Sheep are gentle individuals who, like all animals, feel pain, fear, and loneliness. But because there’s a market for their fleece and skins, they’re treated as nothing more than wool-producing machines.
The Wool Industry Is Cruel to Sheep
In nature, sheep grow just enough wool to protect themselves from temperature extremes. The fleece provides them with effective insulation against both cold and heat. But because of breeding and genetic manipulation, sheep raised by the wool industry produce excessive amounts of wool.
With 80 million sheep, Australia produces 25 percent of the world’s wool. The most commonly raised sheep are merinos, who are not native to Australia. They are specifically bred to have wrinkled skin so that their bodies will produce more wool. In hot weather, this unnatural overload of wool can be dangerous. The wrinkles also collect urine and moisture and make the sheep susceptible to “flystrike”—a condition caused when flies lay eggs in the folds of skin, which can result in the hatched maggots eating the sheep alive.
To prevent “flystrike,” many farmers force lambs to endure a gruesome procedure called “mulesing,” in which huge chunks of skin and flesh are cut from the animals’ backsides. Even though less-cruel options exist, many farmers still insist on performing this barbaric procedure, which is extremely stressful for the sheep and can leave them in pain for up to two weeks afterward.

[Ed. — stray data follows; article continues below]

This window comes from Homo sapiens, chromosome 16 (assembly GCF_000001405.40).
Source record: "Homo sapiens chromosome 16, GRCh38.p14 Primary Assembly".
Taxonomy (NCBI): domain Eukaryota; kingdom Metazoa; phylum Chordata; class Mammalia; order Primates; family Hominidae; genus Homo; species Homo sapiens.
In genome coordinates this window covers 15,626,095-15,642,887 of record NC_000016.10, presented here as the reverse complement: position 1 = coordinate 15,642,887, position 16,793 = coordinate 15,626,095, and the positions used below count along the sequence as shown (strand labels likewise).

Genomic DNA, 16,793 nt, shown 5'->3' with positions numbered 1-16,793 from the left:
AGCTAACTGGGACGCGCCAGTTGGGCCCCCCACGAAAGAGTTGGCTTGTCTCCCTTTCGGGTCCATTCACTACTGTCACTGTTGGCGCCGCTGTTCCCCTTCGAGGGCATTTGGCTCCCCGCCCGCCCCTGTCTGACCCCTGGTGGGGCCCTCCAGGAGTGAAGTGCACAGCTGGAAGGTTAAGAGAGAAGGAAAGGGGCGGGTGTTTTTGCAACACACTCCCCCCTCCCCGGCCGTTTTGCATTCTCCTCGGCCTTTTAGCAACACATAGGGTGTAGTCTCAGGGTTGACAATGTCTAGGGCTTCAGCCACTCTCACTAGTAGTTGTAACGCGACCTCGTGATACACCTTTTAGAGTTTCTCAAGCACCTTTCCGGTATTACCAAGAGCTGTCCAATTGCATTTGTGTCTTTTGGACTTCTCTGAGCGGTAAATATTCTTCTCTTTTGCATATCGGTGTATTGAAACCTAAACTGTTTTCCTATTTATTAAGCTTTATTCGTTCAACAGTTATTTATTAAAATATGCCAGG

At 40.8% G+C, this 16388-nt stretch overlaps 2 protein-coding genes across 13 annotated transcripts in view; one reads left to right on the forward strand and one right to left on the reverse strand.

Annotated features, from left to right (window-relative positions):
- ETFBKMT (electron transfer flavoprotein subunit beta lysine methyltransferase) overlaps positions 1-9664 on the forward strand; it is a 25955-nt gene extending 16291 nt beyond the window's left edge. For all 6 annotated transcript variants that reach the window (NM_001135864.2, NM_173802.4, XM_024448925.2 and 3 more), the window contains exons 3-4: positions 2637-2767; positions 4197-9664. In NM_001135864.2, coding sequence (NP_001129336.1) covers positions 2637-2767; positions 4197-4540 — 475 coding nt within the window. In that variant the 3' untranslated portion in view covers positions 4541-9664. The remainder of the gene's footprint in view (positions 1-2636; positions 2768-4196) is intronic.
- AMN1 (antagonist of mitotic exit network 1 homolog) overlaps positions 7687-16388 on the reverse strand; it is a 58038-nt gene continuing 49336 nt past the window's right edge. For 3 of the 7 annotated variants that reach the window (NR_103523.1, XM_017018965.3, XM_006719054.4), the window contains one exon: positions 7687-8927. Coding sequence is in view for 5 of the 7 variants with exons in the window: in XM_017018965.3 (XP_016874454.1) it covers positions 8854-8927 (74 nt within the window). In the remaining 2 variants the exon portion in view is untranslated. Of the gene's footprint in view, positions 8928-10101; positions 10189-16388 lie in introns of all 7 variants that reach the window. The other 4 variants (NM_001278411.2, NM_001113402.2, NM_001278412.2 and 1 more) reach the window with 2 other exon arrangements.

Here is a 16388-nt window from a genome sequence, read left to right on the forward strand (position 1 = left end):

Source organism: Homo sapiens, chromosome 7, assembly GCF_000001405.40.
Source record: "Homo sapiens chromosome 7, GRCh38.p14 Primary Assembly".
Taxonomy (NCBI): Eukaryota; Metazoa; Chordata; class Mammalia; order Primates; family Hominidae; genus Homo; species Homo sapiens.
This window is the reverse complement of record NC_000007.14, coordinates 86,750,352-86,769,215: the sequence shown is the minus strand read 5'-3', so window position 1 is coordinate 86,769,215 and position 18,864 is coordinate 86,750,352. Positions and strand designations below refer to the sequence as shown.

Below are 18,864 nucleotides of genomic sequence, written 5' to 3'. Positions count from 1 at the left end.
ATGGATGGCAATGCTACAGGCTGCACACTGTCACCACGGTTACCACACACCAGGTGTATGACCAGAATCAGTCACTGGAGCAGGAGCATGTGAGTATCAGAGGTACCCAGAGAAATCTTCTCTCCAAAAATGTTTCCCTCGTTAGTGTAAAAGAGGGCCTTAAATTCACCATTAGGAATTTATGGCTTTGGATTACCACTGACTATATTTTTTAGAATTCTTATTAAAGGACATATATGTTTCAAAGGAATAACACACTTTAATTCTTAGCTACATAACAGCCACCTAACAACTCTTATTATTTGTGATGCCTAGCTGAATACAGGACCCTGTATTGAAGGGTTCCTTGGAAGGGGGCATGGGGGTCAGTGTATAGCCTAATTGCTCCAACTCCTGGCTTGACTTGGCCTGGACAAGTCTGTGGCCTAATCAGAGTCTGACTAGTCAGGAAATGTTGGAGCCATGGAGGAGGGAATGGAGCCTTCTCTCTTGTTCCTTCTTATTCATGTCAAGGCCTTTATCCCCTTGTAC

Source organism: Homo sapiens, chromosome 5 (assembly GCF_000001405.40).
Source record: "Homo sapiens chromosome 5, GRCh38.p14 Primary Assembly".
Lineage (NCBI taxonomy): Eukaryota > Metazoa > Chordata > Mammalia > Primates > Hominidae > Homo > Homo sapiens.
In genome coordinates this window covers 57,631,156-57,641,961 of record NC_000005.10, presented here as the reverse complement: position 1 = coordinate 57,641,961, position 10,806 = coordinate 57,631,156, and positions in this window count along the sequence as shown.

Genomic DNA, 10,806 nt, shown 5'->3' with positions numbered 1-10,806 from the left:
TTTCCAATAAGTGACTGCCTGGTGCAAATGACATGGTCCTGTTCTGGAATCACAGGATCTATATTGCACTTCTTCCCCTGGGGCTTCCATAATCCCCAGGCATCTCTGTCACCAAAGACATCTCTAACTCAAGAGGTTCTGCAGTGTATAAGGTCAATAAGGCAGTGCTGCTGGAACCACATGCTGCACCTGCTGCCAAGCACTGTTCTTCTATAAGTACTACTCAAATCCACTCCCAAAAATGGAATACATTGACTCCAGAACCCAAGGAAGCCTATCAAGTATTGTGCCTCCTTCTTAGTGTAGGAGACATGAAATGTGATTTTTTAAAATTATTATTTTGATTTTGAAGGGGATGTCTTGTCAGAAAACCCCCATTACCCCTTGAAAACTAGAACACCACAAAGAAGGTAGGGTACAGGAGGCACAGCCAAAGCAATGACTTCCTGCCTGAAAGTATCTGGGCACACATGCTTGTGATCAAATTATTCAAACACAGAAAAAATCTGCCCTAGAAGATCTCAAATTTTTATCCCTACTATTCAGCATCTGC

Shearing Leaves Sheep Battered and Bloodied
Shearers are usually paid by volume, not by the hour, which encourages fast work without regard for the sheep’s welfare. An investigation into shearing sheds in Australia and the U.S. uncovered rampant abuse. Shearers were caught punching sheep in the face, stomping and standing on the animals’ heads and necks, and hitting them in the face with sharp electric clippers and even a hammer. Some sheep died from the abuse.
Many sheep were left with gaping, bloody wounds on their bodies that workers stitched closed using a needle and thread without administering any pain relief.
Live Sheep Sent on Death Ships
Old or unwanted sheep are sold for slaughter. Many are shipped from Australia to the Middle East or North Africa on severely crowded multi-tiered ships. During these agonizing journeys—which can take weeks—many animals die of starvation or heat exhaustion or are trampled by their terrified companions. An investigation of the live-export industry found that sheep are dragged off trucks by their ears and legs. They’re slaughtered by having their throats cut while they’re still conscious.
What You Can Do
No amount of fluff can hide the fact that anyone who buys wool supports a cruel and bloody industry. There are plenty of durable, stylish, and warm fabrics available that don’t contribute to animal suffering. Please join the millions of people all around the world who know that compassion is the fashion. Save a sheep—don’t buy wool.